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[excerpt]

From Elizabeth Wilner, Mark Murray, and Jennifer Colby

Twenty days until election day...  A new NBC/Wall Street Journal poll being released at 6:30 pm ET on NBC Nightly News and on MSNBC.com will provide us with an idea of where things stand for Republicans now that the Mark Foley scandal and negative developments for the Bush Administration on Iraq -- namely, the National Intelligence Estimate and the Woodward book -- are further behind them.  The last NBC/Journal poll was taken two weeks ago, just after those developments broke.  Also tested in this latest poll: the level of public support for military action in North Korea.

Vice President Cheney yesterday told Rush Limbaugh that Republicans will keep control of the Senate and have "a good shot" at keeping control of the House, and that although he admittedly spends his time with Republican audiences while on the road, he finds "a far more positive attitude out there than one would led by believe just by reading the national press."  Karl Rove more confidently tells the Washington Times editorial board that the party will keep both majorities and joked about "skewed political coverage that disproportionately shows Democrats poised to take control of Congress."

[/excerpt

From Elizabeth Wilner, Mark Murray, and Jennifer Colby

Twenty days until election day...  A new NBC/Wall Street Journal poll being released at 6:30 pm ET on NBC Nightly News and on MSNBC.com will provide us with an idea of where things stand for Republicans now that the Mark Foley scandal and negative developments for the Bush Administration on Iraq -- namely, the National Intelligence Estimate and the Woodward book -- are further behind them.  The last NBC/Journal poll was taken two weeks ago, just after those developments broke.  Also tested in this latest poll: the level of public support for military action in North Korea.

Vice President Cheney yesterday told Rush Limbaugh that Republicans will keep control of the Senate and have "a good shot" at keeping control of the House, and that although he admittedly spends his time with Republican audiences while on the road, he finds "a far more positive attitude out there than one would led by believe just by reading the national press."  Karl Rove more confidently tells the Washington Times editorial board that the party will keep both majorities and joked about "skewed political coverage that disproportionately shows Democrats poised to take control of Congress."

As his Secretary of State works US allies in Asia, President Bush heads to Greensboro, NC for a No Child Left Behind event and an expected $900,000 fundraiser for the Republican National Committee.  The fundraiser will be held at a private home and closed to the media.  North Carolina is home to a very vulnerable GOP member of Congress and a potentially vulnerable one, though Bush isn't stopping in either district.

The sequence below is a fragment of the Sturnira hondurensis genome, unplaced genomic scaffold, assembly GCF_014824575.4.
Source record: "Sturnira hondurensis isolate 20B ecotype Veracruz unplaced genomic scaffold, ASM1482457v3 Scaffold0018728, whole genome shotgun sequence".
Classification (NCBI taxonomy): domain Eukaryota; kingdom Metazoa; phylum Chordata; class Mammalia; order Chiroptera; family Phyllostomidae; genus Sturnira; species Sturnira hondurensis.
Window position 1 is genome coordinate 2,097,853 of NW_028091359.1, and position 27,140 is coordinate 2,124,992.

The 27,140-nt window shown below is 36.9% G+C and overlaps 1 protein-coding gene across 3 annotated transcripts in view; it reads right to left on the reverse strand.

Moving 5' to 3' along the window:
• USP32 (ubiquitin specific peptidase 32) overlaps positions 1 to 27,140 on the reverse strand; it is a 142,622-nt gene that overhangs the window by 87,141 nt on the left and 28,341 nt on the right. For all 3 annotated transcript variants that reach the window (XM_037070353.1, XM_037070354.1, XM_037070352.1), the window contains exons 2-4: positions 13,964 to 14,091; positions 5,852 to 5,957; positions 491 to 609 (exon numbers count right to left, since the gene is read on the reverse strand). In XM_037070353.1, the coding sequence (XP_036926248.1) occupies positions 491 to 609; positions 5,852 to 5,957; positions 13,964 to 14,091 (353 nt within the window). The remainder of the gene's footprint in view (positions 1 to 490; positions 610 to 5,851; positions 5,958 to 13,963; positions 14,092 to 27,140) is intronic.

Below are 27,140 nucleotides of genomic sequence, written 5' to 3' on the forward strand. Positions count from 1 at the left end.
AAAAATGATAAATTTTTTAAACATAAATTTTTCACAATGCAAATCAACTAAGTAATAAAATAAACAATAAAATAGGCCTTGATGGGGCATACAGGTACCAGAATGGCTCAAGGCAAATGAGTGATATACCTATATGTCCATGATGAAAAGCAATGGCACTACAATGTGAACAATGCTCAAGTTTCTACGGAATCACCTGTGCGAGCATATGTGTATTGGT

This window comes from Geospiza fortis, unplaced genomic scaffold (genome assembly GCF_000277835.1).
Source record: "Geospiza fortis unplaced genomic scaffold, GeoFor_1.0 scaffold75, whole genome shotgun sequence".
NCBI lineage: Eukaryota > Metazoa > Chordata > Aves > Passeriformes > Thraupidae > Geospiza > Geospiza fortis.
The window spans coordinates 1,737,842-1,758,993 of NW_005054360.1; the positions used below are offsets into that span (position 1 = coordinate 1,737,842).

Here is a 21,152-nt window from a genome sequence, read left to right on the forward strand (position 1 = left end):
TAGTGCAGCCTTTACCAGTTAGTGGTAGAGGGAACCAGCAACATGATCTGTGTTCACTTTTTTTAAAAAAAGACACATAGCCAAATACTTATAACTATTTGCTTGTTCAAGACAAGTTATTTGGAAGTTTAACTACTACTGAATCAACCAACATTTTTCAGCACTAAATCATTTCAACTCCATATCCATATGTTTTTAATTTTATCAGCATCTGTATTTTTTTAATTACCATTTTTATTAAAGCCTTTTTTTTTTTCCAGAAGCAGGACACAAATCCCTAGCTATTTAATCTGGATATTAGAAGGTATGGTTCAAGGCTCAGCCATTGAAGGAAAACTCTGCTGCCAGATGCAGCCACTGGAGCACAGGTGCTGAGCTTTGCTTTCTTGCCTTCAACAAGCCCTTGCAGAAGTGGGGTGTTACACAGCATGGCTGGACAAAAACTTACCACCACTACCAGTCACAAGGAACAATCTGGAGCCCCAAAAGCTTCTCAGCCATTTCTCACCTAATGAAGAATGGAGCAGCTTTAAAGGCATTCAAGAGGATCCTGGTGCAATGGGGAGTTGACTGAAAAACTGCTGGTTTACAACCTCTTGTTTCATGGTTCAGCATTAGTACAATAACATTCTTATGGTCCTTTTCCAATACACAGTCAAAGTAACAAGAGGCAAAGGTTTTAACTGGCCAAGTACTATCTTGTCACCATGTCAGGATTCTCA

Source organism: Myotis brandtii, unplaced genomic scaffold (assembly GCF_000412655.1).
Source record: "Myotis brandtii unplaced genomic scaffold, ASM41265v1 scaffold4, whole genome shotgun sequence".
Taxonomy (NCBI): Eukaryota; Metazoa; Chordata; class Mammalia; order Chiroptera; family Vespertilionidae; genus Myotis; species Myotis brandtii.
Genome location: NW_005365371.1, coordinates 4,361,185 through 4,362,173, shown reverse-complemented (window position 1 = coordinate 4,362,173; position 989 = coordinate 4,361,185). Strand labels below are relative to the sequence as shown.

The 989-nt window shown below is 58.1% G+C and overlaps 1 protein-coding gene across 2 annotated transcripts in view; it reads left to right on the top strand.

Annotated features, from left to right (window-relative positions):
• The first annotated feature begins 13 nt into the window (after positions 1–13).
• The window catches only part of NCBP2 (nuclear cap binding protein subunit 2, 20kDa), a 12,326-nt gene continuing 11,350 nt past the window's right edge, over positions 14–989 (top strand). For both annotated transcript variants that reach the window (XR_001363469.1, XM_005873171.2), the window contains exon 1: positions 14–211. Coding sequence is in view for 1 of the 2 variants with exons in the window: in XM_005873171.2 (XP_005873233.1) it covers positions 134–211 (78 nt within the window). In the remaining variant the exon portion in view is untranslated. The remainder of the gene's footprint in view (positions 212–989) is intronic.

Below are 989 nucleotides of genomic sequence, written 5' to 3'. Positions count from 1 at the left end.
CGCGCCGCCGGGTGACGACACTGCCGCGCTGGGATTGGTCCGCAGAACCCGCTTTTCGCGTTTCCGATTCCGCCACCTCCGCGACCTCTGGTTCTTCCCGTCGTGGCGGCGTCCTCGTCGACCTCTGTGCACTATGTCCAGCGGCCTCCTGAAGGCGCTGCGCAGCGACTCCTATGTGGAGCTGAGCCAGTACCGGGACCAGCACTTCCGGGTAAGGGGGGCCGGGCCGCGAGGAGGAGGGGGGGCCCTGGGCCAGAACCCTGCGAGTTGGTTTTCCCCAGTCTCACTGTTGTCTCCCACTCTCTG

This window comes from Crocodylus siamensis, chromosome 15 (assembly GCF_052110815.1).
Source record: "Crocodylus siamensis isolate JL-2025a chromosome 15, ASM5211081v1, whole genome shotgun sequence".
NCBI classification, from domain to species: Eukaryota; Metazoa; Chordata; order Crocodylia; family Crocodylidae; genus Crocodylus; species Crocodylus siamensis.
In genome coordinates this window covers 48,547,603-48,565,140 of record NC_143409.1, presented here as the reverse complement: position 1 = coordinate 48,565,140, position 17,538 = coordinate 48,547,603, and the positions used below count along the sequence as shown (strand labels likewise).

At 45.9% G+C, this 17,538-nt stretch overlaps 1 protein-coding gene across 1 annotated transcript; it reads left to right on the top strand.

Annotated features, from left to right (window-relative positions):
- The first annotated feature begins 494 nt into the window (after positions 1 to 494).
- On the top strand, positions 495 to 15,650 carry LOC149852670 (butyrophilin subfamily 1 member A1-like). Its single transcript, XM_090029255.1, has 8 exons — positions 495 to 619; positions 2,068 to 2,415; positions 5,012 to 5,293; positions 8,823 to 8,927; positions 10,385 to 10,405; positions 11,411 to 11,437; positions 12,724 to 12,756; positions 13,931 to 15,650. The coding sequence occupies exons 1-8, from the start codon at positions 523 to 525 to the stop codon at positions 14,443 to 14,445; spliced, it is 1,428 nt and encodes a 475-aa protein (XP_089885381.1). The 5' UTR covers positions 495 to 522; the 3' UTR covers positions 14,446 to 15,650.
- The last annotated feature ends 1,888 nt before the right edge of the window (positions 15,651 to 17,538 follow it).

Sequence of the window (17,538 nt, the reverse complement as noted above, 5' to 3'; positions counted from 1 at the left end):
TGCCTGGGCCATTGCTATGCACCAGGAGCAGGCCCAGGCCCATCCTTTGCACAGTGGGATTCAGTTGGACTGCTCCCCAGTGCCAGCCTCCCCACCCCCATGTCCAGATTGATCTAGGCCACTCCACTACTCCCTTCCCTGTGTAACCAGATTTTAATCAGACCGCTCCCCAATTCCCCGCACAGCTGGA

Republican National Committee chair Ken Mehlman is in Florida today campaigning with Joe Negron, the Republican seeking to replace Foley in Congress.  Rep. Rodney Alexander is expected to testify before the House Ethics Committee today about his awareness of Foley's inappropriate behavior toward pages.  Also expected to appear this week are House Majority Leader John Boehner and former House Clerk Jeff Trandahl.  The Washington Post reports that the House page board has asked the Ethics Committee to look into retiring GOP Rep. Jim Kolbe's relationship with a page.  And the non-Foley scandal embroiling Rep. Curt Weldon (R) seems to be growing.

In what looks like an effort to help Democrats focus their message as an appealing alternative, former President Clinton will give what aides call a "major speech" at Georgetown University later this morning "outlining his governing philosophy vis a vis" -- or versus, you might say -- "the dominant (and failed) governing philosophy of the last six years," as Clinton aide Jay Carson tells MSNBC's Norah O'Donnell.  The address "will give a path forward for Democrats and progressives by describing in detail how the way we actually govern works better for the country and the world than the way they govern." 

In a speech last week at UC-Santa Barbara, former NBC Political Unit intern Ryann Gastwirth notes, Clinton predicted changes in Washington, spoke about the difference between ideology and philosophy, and said a president should never become blind to evidence and argument.  His address today is being hosted by the Center for American Progress, a liberal-leaning think tank that employs a lot of former Clinton aides and is viewed in Washington as a policy shop-in-waiting for another Clinton presidential campaign. 

Speaking of, Sen. John McCain (R), who seemed to be absent from yesterday's detainee bill-signing ceremony, does Hardball's College Tour at Iowa State University today at 5:00 pm ET.

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